PBGC’s Reeder: Guarantees ‘In Dire Straits, and Getting Worse’

By John Iekel • November 29, 2017 • 0 Comments
“I’m focused on making sure the guarantee works,” Pension Benefit Guaranty Corporation (PBGC) Director Thomas Reeder told a congressional panel Nov. 29. He made his remarks at a hearing of the House Education and Commerce Committee’s Subcommitee on Health, Education, Labor and Pensions chaired by Rep. Tim Walberg (R-MI).

Setting the stage in the opening remarks, Rep. Gregorio Kilili Camacho Sablan (D-Northern Mariana Islands), who serves as the subcommittee’s Ranking Member, stressed that it is not the fault of plan participants and retirees if a plan becomes insolvent. Walberg called for comity in response to the problem, remarking, “We owe it to taxpayers to put politics aside and find a bipartisan solution.”

Subcommittee members focused on the PBGC’s multiemployer pension program, which the agency projects could become bankrupt by 2025.

If Reeder did not assuage subcommittee members’ concerns, he at least gave them the solace of knowing he shares their concern as well as an appreciation of their gravity. “The multiemployer program is in dire straits, and getting worse,” he told the subcommittee. In response to a question by Rep. Marcia Fudge (D-OH), he acknowledged that the program’s bankruptcy “could happen before 2025.”

In response to members’ inquiries as to why the multiemployer program is in such poor shape compared to the single-employer program, Reeder cited several factors, including:

  • higher premiums for single-employer program protection;

  • the different ways in which benefits levels are set for the two kinds of plans, and the ways in which they invest their funds;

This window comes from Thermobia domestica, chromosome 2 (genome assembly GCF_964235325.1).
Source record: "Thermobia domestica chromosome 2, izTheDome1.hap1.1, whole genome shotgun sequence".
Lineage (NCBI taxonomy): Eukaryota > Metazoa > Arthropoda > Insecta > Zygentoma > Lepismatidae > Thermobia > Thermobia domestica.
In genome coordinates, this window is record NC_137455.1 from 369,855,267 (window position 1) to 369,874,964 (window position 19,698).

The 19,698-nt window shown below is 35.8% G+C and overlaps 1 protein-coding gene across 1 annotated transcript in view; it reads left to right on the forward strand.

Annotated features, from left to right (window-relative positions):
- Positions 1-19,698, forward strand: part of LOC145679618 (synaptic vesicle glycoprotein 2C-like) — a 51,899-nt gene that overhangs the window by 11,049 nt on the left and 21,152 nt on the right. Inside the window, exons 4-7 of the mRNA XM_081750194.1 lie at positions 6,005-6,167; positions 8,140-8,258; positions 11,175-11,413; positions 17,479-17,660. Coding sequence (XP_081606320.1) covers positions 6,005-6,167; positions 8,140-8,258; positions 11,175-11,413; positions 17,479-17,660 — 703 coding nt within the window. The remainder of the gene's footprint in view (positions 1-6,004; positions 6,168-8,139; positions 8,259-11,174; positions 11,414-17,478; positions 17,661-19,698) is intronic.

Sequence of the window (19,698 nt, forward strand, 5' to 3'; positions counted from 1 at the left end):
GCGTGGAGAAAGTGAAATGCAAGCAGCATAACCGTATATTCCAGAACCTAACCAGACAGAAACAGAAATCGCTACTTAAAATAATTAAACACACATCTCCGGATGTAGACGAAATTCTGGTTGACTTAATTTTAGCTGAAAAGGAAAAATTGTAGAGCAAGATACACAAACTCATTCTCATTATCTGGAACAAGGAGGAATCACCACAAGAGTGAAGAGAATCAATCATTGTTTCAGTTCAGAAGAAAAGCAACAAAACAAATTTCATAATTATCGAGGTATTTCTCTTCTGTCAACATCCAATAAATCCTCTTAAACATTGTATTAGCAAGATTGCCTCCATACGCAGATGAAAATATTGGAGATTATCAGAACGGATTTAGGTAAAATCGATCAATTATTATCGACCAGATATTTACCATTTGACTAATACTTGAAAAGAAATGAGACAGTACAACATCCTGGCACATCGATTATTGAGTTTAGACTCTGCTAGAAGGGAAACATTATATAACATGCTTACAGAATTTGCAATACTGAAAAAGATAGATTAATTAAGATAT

• economic factors;

  • demographics;

  • regulations; and

  • over-promising.

There are a number of ways to improve the situation for the multiemployer program, Reeder indicated, though none of them would be easy to pursue. The answer is going to entail “some kind of pain,” he told the subcommittee. Steps that could be taken include the following.

Premiums. The premiums single-employer plans are paying are more realistic than those the multiemployer plans are, said Reeder. “Multiemployer premiums have been too low for too long. I think the premiums are still too low,” he told the subcommittee, noting that he believes there is a disconnect between the decisions multiemployer plans make about benefits and the premiums they pay. However, he added that premium increases would help the PBGC and its guarantees to plans and participants to stay solvent rather than helping the plans to be so. Reeder likened premium increases to a tax increase, and acknowledged that “it’s not easy to raise premiums.”

Cutting benefits. It may be hard to reach a solution without some kind of benefit cut, Reeder said, but he would not specify a figure. In response to a question by Fudge, he acknowledged that the effect on the entire community would be very bad if benefits were reduced below what people can live on if benefit cuts are a response to the multiemployer program’s financial woes.

Congressional action. Reeder said that while the “kind of teeth” that raising multiemployer program premiums would bring would help the program, it would not be enough “to get out of the hole without another funding source in addition to that.” In response to a question by Fudge, he said that there is no mechanism absent federal action that would keep the program from becoming insolvent. Rep. Suzanne Bonamici (D-OR) expressed support for such a step, saying that to her “I think it’s pretty clear that Congress must act.”

On Nov. 16, Rep. Richard Neal (D-MA) introduced H.R. 4444, the Rehabilitation for Multiemployer Pensions Act, a bill that would provide low-cost loans to failing multiemployer plans through the PBGC. Reeder said in response to a question from Sablan that he and his staff “have not had a chance to review it fully” and that they are “looking at it closely.” He added that it is “very difficult to examine the effect and the cost of the program” because of the very specific data required in order to perform such an analysis” and that he could not predict when they would be finished with their analysis, but that when they were they would share it with Congress.